We are pleased to announce the 1st international conference Baltic Grain 2019 to be held on October 4 in Hotel Courtyard St. Petersburg Center West Pushkin.
The Baltic region is the important grain supplier. Germany, Denmark, Sweden, Poland, Latvia and Lithuania hit the TOP-25 of the world′s grain exporters. For Russia the Baltic Sea ports are becoming increasingly interesting. At the moment the volumes of grain shipments are rather humble, however the dynamics here is quite substantial. For example, in the agrarian season of 2017/2018 volumes of grain freight by railway from Russia to the Baltic ports more than doubled to 1.6 million tons. The Baltic ports of Russia ramped up transhipment from 882 thousand tons to 971 thousand tons.
FAS USDA has raised Russia′s wheat harvesting forecast to 79 million tons this year. The Russian Federation is expected to become the wheat export world′s leader for the third year in a row. As you may know, Russia has increased export of this crop by 55.5 percent since 2014. Meanwhile, many Baltic countries demonstrated a dramatic drop in wheat export sales last year: Germany (minus 62.2 percent decrease), Poland (minus 50.6 percent), Lithuania (minus 41.7 percent).
—ombination of record-breaking yields and strong demand for Russian grain is driving out previous conventional suppliers such as the USA, Europe and Australia. Russia is active to enter brand new markets in South and Central Americas. The biggest volume is secured by Russia′s wheat export to Mexico – up to 700 thousand tons per year (over 10 percent of import). In Nicaragua, the share of Russian grain ranges between 50-80 percent; Russia is also satisfying up to half of Haiti′s import needs. Deliveries to Venezuela started in 2017 and covered 1/4 of the market right away. Sub-Saharan Africa became the second important destination of wheat export from Russia in 2017. In Sudan, Tanzania, Congo, Rwanda, and Burundi grain from Russia accounts for more than 50 percent of import; in the Republic of South Africa, Cameroon, Mozambique, Senegal, Ghana, Uganda, DR Congo – between 1/3 and 1/2; in Nigeria, Mauritania, Zimbabwe, Malawi – from 1/5 to 1/3. Minor supplies are also destined for Northwest Europe – these have been on the rise for three years at a stretch: to the Netherlands (Russian share in grain import is 2%), Great Britain (3%), Norway (14%).
Significant export volumes to these destinations are easier to be dispatched through the Baltic Sea ports. But Russia has no specialized grain terminals in this region (except for Kaliningrad). Given the possibility that shipments to East Africa and Central America could experience a threefold increase in the nearest future, lack of port capacities may become a serious obstacle for this development.
Grain cargo logistics is going to be a key topic at the Baltic Grain 2019 Conference.
Among the other Conference topics:
- Global and Baltic grain and oilseed markets: main outcomes and forecasts for 2019/20;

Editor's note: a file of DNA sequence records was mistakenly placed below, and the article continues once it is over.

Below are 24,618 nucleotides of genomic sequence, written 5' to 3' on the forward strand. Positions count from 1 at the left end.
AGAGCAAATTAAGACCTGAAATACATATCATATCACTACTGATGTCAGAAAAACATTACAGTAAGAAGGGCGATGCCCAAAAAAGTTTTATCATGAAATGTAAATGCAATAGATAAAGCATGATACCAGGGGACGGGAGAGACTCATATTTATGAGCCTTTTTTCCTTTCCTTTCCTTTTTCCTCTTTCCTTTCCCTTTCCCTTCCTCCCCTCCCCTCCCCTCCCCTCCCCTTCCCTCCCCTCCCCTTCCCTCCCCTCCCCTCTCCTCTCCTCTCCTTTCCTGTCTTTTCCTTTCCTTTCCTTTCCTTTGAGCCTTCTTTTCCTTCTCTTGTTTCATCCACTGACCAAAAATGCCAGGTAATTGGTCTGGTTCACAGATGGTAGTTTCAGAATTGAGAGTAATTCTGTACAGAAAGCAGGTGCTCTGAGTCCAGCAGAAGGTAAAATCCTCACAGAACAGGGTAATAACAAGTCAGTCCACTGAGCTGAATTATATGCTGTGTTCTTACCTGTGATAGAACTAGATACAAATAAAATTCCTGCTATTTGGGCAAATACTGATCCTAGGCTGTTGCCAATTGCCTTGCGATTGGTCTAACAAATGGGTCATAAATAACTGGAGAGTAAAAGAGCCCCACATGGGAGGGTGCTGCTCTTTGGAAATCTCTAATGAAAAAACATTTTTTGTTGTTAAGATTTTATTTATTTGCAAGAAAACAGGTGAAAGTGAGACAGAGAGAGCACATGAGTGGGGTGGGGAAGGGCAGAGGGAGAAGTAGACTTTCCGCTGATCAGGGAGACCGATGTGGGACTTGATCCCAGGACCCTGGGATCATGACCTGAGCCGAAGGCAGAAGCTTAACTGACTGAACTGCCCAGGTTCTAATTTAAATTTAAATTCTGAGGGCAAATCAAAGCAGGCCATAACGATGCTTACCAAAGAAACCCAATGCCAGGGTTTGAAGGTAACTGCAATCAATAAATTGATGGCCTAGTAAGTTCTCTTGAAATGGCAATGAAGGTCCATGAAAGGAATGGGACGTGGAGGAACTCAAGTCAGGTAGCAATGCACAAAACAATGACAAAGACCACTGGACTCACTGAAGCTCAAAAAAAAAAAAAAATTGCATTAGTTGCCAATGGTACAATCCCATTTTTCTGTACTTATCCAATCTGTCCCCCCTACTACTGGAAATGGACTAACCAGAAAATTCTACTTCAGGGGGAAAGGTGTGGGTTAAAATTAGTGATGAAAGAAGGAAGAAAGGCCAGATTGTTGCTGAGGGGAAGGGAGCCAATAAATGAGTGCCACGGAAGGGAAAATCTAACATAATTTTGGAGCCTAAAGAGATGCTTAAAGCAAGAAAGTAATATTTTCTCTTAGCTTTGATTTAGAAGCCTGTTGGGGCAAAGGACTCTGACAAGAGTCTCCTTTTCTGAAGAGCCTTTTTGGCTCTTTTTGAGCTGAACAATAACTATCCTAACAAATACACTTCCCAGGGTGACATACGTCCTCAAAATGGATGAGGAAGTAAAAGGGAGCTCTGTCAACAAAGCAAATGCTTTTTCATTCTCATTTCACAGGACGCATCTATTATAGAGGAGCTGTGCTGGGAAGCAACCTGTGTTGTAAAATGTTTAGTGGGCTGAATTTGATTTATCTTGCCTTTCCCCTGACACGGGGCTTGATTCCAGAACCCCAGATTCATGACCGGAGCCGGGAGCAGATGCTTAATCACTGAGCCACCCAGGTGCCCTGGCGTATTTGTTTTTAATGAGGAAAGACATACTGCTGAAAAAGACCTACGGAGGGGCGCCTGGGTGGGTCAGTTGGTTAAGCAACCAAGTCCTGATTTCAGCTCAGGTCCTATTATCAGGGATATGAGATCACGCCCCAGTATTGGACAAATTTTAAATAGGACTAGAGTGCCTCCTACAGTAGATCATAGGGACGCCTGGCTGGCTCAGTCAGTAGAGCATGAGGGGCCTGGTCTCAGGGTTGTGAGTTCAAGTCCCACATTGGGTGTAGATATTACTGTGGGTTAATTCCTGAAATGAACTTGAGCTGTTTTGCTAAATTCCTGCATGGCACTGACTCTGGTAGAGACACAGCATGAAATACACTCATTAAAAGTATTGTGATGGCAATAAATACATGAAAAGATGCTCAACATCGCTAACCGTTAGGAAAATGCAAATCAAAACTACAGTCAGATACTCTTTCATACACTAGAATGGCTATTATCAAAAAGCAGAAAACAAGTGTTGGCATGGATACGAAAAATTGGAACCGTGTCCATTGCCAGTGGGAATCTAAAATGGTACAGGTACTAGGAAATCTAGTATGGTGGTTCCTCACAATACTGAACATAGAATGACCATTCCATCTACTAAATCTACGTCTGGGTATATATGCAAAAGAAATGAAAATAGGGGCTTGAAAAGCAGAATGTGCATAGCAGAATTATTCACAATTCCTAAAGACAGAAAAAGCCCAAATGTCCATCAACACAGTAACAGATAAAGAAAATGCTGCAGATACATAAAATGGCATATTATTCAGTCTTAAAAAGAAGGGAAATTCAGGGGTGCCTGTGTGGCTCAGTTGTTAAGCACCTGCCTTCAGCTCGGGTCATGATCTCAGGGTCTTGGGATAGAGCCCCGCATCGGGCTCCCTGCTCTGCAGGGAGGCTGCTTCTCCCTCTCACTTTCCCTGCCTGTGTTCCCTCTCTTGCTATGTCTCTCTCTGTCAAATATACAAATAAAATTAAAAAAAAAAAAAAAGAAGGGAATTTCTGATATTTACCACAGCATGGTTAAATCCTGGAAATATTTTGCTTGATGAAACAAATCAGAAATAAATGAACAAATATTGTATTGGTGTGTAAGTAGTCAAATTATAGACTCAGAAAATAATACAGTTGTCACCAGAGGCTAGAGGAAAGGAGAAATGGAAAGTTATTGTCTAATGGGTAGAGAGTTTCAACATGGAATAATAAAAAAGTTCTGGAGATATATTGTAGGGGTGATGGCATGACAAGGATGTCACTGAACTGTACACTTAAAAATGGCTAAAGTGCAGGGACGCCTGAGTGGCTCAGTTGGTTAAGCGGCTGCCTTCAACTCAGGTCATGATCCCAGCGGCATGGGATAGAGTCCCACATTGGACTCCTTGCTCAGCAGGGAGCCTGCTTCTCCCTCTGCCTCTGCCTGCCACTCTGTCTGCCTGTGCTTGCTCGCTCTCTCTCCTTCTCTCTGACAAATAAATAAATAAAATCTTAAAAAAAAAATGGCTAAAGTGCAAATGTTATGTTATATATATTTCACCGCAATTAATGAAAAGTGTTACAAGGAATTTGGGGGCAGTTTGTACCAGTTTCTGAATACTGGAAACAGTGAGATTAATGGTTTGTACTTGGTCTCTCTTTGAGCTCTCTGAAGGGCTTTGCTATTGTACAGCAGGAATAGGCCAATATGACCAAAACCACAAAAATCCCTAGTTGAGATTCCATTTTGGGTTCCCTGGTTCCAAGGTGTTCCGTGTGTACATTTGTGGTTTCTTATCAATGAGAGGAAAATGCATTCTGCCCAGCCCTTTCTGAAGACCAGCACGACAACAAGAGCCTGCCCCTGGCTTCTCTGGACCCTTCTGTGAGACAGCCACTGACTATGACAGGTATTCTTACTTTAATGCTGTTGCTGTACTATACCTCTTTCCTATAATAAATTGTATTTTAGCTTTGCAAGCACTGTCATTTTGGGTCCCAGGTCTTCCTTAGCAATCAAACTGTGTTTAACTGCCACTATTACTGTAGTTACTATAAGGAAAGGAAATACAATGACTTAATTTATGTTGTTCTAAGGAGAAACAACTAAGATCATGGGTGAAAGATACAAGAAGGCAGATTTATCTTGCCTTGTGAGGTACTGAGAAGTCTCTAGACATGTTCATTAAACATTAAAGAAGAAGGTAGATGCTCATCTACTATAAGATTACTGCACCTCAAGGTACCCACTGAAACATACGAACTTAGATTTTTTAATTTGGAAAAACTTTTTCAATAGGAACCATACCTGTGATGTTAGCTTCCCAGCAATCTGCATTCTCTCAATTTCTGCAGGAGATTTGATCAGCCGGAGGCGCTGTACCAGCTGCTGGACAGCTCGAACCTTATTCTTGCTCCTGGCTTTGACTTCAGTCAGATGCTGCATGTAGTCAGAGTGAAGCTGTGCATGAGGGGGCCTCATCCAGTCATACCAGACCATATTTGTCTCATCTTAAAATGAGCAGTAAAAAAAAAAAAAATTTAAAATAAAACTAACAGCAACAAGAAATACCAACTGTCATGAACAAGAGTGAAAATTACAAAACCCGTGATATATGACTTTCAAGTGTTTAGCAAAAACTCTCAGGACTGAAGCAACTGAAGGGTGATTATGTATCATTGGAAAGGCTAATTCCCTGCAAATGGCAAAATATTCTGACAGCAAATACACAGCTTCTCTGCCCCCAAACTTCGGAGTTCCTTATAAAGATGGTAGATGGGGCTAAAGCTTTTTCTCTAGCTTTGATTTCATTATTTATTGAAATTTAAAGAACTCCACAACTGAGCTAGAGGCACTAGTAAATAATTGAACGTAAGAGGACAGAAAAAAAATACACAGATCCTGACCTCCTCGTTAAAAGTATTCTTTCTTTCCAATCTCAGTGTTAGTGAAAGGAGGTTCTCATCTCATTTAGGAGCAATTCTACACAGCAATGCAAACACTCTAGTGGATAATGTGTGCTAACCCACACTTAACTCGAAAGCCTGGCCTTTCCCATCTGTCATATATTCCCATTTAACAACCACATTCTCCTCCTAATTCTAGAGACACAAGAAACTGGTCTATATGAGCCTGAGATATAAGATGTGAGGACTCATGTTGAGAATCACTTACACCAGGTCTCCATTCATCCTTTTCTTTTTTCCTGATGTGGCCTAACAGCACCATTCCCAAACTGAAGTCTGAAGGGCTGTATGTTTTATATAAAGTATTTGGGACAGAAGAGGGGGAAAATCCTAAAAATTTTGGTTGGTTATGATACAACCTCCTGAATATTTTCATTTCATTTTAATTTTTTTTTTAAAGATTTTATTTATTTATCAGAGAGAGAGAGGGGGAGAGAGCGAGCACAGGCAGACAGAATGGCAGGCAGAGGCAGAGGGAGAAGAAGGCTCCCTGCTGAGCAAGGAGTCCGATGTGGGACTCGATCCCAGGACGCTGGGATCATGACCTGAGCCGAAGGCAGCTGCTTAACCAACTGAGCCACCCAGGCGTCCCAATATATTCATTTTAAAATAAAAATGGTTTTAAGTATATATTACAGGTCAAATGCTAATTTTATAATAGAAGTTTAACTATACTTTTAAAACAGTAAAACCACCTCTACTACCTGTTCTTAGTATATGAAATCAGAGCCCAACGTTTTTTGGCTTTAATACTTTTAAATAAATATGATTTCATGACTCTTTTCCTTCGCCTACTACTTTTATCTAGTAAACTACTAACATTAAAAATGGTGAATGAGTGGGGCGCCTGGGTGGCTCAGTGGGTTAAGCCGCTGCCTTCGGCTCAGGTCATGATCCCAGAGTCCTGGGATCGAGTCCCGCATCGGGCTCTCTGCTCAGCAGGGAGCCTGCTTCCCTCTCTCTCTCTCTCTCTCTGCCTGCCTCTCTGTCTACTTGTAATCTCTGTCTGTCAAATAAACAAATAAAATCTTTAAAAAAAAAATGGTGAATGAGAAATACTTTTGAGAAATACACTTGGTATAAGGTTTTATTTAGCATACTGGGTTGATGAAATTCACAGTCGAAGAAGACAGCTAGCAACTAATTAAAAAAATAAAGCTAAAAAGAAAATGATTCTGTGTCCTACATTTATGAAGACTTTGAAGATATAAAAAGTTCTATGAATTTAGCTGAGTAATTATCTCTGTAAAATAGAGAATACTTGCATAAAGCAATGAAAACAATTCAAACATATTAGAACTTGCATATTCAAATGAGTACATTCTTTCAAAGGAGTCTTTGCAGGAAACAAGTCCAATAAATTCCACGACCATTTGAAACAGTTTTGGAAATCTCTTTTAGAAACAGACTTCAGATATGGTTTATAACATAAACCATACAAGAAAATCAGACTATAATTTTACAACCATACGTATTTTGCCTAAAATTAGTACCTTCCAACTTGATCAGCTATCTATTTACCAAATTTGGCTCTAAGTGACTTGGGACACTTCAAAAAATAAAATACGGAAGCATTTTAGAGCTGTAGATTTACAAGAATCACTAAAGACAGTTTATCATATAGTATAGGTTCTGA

- Investment plans for grain terminals construction;
- Current status of the Baltic freight market;
- Prospects and challenges of grain cargo containerization.
Economic development agency of Leningrad regionLogistics projects investments support in Leningrad region
Sergeev Andrey, director
Russian Export CenterState measures to support the creation of export-oriented infrastructure projects within the framework of the Federal project «Export of agricultural products«
Solomin Sergey, Head of Territorial administration in Saint-Petersburg
North-Western department of FA «Rosheldor»Long-term prospects of railway infrastructure development on the approaches to the Baltic sea ports
Kamenir Nikita, manager
AgritelNothern Europe and Baltic countries market: grains season 2019/2020 prospects
Blazhko Victoria, grain markets analyst
Centre for Grain Safety and Quality Assessment Agricultural Supervision of RussiaRussian grain exports to new markets prospects
Koroleva Julia, Director
The Institute for Agricultural Market Studies (IKAR)Medium-term forecast for grain exports from Russia and Kazakhstan. Key trends and future directions
Sukhanov Oleg, head of grain direction
International Grains Council (IGC) reportGrain market: challenges of the season-2018/19, expectations for 2019/20
Boris Turkin, Commodities Analyst
Refinitiv / Thomson Reuters reportExport opportunities of Russia and Ukraine in the grain sector: expert′s view
Malysh Svetlana, analyst of agrarian markets of the Black Sea region
«Rusagrotrans»reportProblems and ways of development of agro-logistics in the Baltic region
Pavenskiy Igor, strategic marketing department director
Morstroytechnology reportTrends and problems of infrastructure development for grain export in Russia
Gopkalo Olga, leading specialist
SEA LINES reportFreight market conditions in the Baltic, Black-Azov and Caspian basins
Kulikov Alexander, CEO
Yu. A. Izrael Institute of Global Climate and Ecology reportClimate change and state in Russia and neighboring countries overview
Bardin Mikhail, Head of Department
Participation in the conference will give you a unique opportunity to learn about " know-how" of the latest trends in the grain market, listen the recommendations of experts, lead analysts and representatives of executive authorities.
- Conference participation fee is EUR 400 if registered before the 1st of September, 2019.
- After the 1st of September the registration fee will be EUR 500.